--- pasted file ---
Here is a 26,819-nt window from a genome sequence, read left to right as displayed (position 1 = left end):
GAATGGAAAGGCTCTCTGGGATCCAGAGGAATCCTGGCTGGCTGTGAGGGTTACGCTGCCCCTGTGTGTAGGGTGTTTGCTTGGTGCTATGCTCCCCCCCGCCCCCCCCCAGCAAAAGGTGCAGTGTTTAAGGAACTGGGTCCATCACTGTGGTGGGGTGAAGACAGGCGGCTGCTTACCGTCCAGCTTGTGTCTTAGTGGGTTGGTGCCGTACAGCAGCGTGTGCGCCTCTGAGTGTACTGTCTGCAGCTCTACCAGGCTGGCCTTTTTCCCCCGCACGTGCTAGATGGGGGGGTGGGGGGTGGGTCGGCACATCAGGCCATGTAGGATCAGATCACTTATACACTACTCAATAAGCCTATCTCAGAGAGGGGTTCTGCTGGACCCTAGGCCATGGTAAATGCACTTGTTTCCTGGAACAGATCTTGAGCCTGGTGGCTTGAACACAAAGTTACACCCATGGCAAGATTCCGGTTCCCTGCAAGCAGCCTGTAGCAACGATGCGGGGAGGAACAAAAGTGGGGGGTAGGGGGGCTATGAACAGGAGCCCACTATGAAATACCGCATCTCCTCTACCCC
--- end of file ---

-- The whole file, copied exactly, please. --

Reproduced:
Here is a 26,819-nt window from a genome sequence, read left to right as displayed (position 1 = left end):
GAATGGAAAGGCTCTCTGGGATCCAGAGGAATCCTGGCTGGCTGTGAGGGTTACGCTGCCCCTGTGTGTAGGGTGTTTGCTTGGTGCTATGCTCCCCCCCGCCCCCCCCCAGCAAAAGGTGCAGTGTTTAAGGAACTGGGTCCATCACTGTGGTGGGGTGAAGACAGGCGGCTGCTTACCGTCCAGCTTGTGTCTTAGTGGGTTGGTGCCGTACAGCAGCGTGTGCGCCTCTGAGTGTACTGTCTGCAGCTCTACCAGGCTGGCCTTTTTCCCCCGCACGTGCTAGATGGGGGGGTGGGGGGTGGGTCGGCACATCAGGCCATGTAGGATCAGATCACTTATACACTACTCAATAAGCCTATCTCAGAGAGGGGTTCTGCTGGACCCTAGGCCATGGTAAATGCACTTGTTTCCTGGAACAGATCTTGAGCCTGGTGGCTTGAACACAAAGTTACACCCATGGCAAGATTCCGGTTCCCTGCAAGCAGCCTGTAGCAACGATGCGGGGAGGAACAAAAGTGGGGGGTAGGGGGGCTATGAACAGGAGCCCACTATGAAATACCGCATCTCCTCTACCCC